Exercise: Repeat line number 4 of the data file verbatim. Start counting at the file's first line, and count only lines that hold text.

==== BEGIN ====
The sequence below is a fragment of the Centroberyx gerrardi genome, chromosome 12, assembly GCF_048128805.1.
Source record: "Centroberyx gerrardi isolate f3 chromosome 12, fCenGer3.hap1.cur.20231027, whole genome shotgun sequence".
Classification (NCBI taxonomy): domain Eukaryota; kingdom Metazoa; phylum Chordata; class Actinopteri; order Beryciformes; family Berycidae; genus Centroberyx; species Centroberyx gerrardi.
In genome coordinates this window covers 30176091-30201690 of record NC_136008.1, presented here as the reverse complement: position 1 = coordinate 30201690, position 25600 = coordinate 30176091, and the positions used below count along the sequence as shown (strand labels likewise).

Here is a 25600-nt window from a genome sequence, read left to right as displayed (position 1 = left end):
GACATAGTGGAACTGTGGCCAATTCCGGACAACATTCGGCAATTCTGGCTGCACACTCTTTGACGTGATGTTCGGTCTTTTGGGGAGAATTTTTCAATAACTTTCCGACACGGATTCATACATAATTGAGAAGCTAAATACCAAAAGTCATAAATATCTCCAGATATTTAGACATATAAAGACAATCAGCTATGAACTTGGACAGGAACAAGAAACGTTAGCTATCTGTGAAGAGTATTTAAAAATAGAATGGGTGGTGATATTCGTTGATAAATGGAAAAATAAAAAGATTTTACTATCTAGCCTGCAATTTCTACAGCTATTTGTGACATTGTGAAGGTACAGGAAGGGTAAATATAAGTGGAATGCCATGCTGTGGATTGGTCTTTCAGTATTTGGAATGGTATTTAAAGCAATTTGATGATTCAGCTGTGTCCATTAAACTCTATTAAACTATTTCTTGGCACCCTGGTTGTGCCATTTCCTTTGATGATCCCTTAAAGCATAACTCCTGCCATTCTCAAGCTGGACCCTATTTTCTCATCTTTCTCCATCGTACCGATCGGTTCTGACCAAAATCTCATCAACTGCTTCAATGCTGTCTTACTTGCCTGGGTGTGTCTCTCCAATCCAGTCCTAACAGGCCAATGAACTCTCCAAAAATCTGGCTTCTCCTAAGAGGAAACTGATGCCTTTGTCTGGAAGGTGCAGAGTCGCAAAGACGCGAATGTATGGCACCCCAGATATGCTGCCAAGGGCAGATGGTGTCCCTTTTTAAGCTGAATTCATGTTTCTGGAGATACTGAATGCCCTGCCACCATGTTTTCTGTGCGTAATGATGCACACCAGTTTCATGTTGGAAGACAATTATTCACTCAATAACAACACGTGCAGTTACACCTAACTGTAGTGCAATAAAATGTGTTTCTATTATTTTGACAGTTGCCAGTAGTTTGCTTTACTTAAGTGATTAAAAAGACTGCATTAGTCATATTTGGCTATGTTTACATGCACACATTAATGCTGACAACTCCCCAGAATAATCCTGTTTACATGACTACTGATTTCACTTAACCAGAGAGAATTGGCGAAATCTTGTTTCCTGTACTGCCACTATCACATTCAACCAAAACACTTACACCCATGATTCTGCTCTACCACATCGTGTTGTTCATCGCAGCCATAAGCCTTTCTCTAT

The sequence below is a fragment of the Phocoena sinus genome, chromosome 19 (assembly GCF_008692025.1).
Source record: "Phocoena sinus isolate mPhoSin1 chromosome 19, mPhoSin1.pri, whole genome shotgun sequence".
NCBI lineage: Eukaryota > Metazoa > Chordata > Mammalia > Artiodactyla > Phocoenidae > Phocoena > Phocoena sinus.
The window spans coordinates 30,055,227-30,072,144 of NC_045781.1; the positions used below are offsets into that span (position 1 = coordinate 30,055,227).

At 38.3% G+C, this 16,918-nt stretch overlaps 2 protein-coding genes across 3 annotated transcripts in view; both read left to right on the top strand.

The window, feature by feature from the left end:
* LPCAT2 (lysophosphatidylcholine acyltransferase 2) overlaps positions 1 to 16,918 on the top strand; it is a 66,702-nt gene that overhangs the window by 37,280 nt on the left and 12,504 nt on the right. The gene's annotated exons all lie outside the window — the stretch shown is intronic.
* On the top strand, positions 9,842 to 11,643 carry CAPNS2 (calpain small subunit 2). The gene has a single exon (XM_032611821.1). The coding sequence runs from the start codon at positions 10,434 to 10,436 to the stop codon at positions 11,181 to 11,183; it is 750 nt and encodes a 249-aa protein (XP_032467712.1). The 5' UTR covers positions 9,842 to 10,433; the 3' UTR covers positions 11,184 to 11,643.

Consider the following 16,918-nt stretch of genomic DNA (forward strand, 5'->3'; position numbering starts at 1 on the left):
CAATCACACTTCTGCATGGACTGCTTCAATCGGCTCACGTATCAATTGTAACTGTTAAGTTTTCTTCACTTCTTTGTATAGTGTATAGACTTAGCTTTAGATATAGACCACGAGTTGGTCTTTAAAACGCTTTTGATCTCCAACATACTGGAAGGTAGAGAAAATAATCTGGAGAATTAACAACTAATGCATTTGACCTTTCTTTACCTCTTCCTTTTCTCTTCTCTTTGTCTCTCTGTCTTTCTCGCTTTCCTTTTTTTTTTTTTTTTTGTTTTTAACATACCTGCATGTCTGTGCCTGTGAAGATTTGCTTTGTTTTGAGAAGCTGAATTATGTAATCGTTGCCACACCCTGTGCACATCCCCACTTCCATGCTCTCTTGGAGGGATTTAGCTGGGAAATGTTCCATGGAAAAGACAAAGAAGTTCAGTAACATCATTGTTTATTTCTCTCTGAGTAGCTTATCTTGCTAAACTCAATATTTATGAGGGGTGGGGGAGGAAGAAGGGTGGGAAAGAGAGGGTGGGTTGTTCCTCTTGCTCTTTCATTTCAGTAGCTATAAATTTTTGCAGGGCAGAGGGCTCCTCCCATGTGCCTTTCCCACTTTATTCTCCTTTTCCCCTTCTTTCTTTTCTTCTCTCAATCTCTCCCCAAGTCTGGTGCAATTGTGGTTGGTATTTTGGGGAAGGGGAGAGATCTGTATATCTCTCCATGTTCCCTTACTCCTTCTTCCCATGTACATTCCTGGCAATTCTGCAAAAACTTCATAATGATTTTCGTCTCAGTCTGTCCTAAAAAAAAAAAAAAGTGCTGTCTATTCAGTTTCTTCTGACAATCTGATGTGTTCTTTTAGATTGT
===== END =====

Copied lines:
In genome coordinates this window covers 30176091-30201690 of record NC_136008.1, presented here as the reverse complement: position 1 = coordinate 30201690, position 25600 = coordinate 30176091, and the positions used below count along the sequence as shown (strand labels likewise).